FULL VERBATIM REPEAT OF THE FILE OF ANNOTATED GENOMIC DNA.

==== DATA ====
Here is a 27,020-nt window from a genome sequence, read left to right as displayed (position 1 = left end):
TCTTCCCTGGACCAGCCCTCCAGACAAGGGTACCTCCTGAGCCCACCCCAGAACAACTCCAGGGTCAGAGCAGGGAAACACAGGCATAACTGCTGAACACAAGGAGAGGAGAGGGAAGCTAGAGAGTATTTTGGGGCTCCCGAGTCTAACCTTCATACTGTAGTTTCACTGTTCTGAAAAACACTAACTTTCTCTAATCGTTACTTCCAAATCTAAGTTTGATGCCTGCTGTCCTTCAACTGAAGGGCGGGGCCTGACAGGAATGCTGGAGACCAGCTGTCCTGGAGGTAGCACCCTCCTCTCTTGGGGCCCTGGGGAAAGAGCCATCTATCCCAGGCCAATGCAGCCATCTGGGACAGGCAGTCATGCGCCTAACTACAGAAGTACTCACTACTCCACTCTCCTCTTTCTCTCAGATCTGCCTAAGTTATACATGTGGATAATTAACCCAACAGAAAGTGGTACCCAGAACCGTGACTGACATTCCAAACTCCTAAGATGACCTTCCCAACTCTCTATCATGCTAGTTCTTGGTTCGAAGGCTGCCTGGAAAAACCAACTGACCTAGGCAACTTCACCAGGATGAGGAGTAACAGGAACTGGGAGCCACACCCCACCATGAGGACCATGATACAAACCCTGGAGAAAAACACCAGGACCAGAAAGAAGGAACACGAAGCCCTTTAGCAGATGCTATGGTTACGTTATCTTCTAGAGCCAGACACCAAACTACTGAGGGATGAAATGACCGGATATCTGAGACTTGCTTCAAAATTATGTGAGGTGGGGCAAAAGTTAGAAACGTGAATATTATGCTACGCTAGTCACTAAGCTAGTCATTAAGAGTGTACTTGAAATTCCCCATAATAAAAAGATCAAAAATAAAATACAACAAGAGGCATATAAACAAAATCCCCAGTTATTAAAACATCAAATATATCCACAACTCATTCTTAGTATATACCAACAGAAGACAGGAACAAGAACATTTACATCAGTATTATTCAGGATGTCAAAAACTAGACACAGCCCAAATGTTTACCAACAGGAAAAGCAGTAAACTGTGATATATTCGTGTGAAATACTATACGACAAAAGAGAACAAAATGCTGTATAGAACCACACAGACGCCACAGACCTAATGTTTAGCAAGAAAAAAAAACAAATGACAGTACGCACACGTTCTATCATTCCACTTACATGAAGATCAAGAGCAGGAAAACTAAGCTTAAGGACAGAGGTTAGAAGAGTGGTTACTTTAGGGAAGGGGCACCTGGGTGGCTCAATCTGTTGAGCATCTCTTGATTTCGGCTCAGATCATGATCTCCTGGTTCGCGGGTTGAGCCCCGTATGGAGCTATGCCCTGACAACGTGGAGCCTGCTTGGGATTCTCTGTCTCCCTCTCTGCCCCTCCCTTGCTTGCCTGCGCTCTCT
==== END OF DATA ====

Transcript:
Here is a 27,020-nt window from a genome sequence, read left to right as displayed (position 1 = left end):
TCTTCCCTGGACCAGCCCTCCAGACAAGGGTACCTCCTGAGCCCACCCCAGAACAACTCCAGGGTCAGAGCAGGGAAACACAGGCATAACTGCTGAACACAAGGAGAGGAGAGGGAAGCTAGAGAGTATTTTGGGGCTCCCGAGTCTAACCTTCATACTGTAGTTTCACTGTTCTGAAAAACACTAACTTTCTCTAATCGTTACTTCCAAATCTAAGTTTGATGCCTGCTGTCCTTCAACTGAAGGGCGGGGCCTGACAGGAATGCTGGAGACCAGCTGTCCTGGAGGTAGCACCCTCCTCTCTTGGGGCCCTGGGGAAAGAGCCATCTATCCCAGGCCAATGCAGCCATCTGGGACAGGCAGTCATGCGCCTAACTACAGAAGTACTCACTACTCCACTCTCCTCTTTCTCTCAGATCTGCCTAAGTTATACATGTGGATAATTAACCCAACAGAAAGTGGTACCCAGAACCGTGACTGACATTCCAAACTCCTAAGATGACCTTCCCAACTCTCTATCATGCTAGTTCTTGGTTCGAAGGCTGCCTGGAAAAACCAACTGACCTAGGCAACTTCACCAGGATGAGGAGTAACAGGAACTGGGAGCCACACCCCACCATGAGGACCATGATACAAACCCTGGAGAAAAACACCAGGACCAGAAAGAAGGAACACGAAGCCCTTTAGCAGATGCTATGGTTACGTTATCTTCTAGAGCCAGACACCAAACTACTGAGGGATGAAATGACCGGATATCTGAGACTTGCTTCAAAATTATGTGAGGTGGGGCAAAAGTTAGAAACGTGAATATTATGCTACGCTAGTCACTAAGCTAGTCATTAAGAGTGTACTTGAAATTCCCCATAATAAAAAGATCAAAAATAAAATACAACAAGAGGCATATAAACAAAATCCCCAGTTATTAAAACATCAAATATATCCACAACTCATTCTTAGTATATACCAACAGAAGACAGGAACAAGAACATTTACATCAGTATTATTCAGGATGTCAAAAACTAGACACAGCCCAAATGTTTACCAACAGGAAAAGCAGTAAACTGTGATATATTCGTGTGAAATACTATACGACAAAAGAGAACAAAATGCTGTATAGAACCACACAGACGCCACAGACCTAATGTTTAGCAAGAAAAAAAAACAAATGACAGTACGCACACGTTCTATCATTCCACTTACATGAAGATCAAGAGCAGGAAAACTAAGCTTAAGGACAGAGGTTAGAAGAGTGGTTACTTTAGGGAAGGGGCACCTGGGTGGCTCAATCTGTTGAGCATCTCTTGATTTCGGCTCAGATCATGATCTCCTGGTTCGCGGGTTGAGCCCCGTATGGAGCTATGCCCTGACAACGTGGAGCCTGCTTGGGATTCTCTGTCTCCCTCTCTGCCCCTCCCTTGCTTGCCTGCGCTCTCT